In a TEOTWAWKI situation, we may find ourselves having to dress wild game anything from rats to deer. Because we cannot afford to get sick under these conditions we need to be more careful about protecting ourselves from diseases while dressing the game.
There are numerous diseases that you can contact while dressing out the game or from the ticks and fleas that are leaving them. As soon as the game begins to cool the ticks, fleas and other parasites will leave and look for new homes. Hopeful it will not be you.
While there are many potential diseases that you can contact from wild game we will mainly concentrate on four. Rabies, plague, rocky mountain spotted fever and lyme disease
Rabies, the virus is not present in the meat itself, but in the surrounding nerve tissue, as well as in the brain, spinal cord and the animal’s saliva. Rabies is only transmitted when the virus is introduced into an open wound or to mucous membranes (eyes, nose, mouth). For more information on rabies see Rabies – After TEOTWAWKI Rabies Will be a Major Threat
If for any reason you suspect the possibility of rabies or other diseases, avoid touching the animal’s mouth, brain or spinal cord and use the following safety.
- Wear goggles and long rubber or plastic protective gloves while field dressing, skinning, butchering and processing the meat.
- After butchering, wash hands with soap and water, and wash any contaminated clothing and the work area. (this should apply if possible whenever you field dress or butcher an animal)
- Disinfect gloves and butchering utensils in a solution of one part household bleach to 20 parts water for twenty minutes.
- Cook game meat thoroughly. Heat destroys the rabies virus and other disease organisms that might be present.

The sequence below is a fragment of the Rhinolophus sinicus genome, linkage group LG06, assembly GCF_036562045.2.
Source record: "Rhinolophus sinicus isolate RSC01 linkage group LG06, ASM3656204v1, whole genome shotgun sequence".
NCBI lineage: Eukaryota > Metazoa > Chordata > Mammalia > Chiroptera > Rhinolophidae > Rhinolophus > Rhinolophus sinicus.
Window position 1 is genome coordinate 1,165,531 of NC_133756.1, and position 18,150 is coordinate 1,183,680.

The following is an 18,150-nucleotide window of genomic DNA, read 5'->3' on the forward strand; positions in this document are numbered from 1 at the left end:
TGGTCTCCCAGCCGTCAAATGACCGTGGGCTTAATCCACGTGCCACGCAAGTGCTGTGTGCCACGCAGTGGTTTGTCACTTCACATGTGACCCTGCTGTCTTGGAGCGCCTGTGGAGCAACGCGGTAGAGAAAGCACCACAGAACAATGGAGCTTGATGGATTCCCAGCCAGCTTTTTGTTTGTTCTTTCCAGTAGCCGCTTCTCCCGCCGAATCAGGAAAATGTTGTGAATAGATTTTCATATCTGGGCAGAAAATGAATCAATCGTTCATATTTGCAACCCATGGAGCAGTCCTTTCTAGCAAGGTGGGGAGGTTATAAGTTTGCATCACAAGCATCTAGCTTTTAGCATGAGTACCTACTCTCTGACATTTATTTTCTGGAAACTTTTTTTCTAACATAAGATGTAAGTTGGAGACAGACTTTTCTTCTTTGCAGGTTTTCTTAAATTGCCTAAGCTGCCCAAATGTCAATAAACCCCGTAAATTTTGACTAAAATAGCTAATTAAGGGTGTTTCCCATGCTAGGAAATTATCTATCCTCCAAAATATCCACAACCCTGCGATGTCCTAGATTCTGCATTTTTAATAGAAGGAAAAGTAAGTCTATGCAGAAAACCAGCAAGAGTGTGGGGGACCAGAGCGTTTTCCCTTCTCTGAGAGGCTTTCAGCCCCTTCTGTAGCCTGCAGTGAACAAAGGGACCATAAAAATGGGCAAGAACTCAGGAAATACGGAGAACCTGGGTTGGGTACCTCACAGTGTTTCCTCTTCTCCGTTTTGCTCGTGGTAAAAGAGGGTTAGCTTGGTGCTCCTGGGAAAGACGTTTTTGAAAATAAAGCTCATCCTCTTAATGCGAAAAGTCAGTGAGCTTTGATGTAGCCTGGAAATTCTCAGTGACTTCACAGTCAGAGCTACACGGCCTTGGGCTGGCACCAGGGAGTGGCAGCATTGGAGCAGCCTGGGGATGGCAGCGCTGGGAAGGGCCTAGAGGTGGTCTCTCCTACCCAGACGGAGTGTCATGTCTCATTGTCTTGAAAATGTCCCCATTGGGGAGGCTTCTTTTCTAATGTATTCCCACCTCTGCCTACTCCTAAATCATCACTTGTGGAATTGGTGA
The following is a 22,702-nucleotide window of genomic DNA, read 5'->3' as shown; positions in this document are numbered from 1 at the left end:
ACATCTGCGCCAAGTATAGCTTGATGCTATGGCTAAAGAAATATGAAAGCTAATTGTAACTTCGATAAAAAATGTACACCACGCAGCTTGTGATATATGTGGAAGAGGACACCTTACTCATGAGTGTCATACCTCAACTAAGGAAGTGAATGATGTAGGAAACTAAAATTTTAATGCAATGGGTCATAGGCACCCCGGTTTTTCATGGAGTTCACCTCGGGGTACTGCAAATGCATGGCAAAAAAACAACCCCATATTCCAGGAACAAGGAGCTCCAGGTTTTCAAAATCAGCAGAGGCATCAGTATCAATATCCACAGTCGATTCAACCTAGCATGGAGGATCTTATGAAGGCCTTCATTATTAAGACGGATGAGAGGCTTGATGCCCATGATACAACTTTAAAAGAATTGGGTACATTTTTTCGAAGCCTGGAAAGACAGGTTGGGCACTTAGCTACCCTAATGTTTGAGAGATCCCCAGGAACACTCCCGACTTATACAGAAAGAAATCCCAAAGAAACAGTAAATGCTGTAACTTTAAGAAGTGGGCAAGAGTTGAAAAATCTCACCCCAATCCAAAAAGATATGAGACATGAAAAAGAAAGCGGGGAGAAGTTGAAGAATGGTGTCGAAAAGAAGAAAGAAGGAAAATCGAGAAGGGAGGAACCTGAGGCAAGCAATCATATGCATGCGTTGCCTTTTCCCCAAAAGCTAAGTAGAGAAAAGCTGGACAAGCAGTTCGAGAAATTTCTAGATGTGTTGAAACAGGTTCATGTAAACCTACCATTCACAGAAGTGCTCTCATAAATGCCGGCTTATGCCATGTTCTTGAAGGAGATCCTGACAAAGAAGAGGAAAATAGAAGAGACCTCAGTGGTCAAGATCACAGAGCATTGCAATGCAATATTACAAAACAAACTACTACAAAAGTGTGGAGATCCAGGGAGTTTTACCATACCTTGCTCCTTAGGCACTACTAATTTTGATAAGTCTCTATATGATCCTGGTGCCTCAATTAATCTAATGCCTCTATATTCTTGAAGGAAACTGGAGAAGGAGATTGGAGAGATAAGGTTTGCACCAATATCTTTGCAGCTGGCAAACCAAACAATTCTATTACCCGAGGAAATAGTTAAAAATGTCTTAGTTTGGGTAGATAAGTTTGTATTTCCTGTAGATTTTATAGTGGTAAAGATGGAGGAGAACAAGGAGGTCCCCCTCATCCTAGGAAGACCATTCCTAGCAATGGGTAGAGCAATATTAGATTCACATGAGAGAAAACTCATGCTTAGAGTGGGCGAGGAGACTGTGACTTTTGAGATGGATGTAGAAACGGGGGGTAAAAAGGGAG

- Freezing will not destroy the rabies virus. Precautions should be taken while thawing meat.
Fleas and ticks. Here the problem is to avoid getting them on you. As soon as the game starts to cool, the fleas and ticks will start to look for a new home. You need to avoid become their new host. Because you may be hunting at different times of the year, both fleas and ticks may be more prevalent. Both lyme disease and rocky mountain spotted fever are spread by tick bites. Fleas are a carrier of plague, you can contact it from their bits. For more information on these diseases, see the following posts.
- Ticks and Lyme Disease
- Insect Repellants Like Permethrin for Preppers
- Plague, A Hazard After TEOTWAWKI
- How to Get Rid of Fleas when There are No Pesticides Available
For further information on these diseases as well as many less common ones see an excellent article published by the American Veterinarian Medical Association, Disease precautions for hunters this article covers symptoms and contains some information on treatment in both animals and humans. This is a situation in which prevention is worth a pound of cure.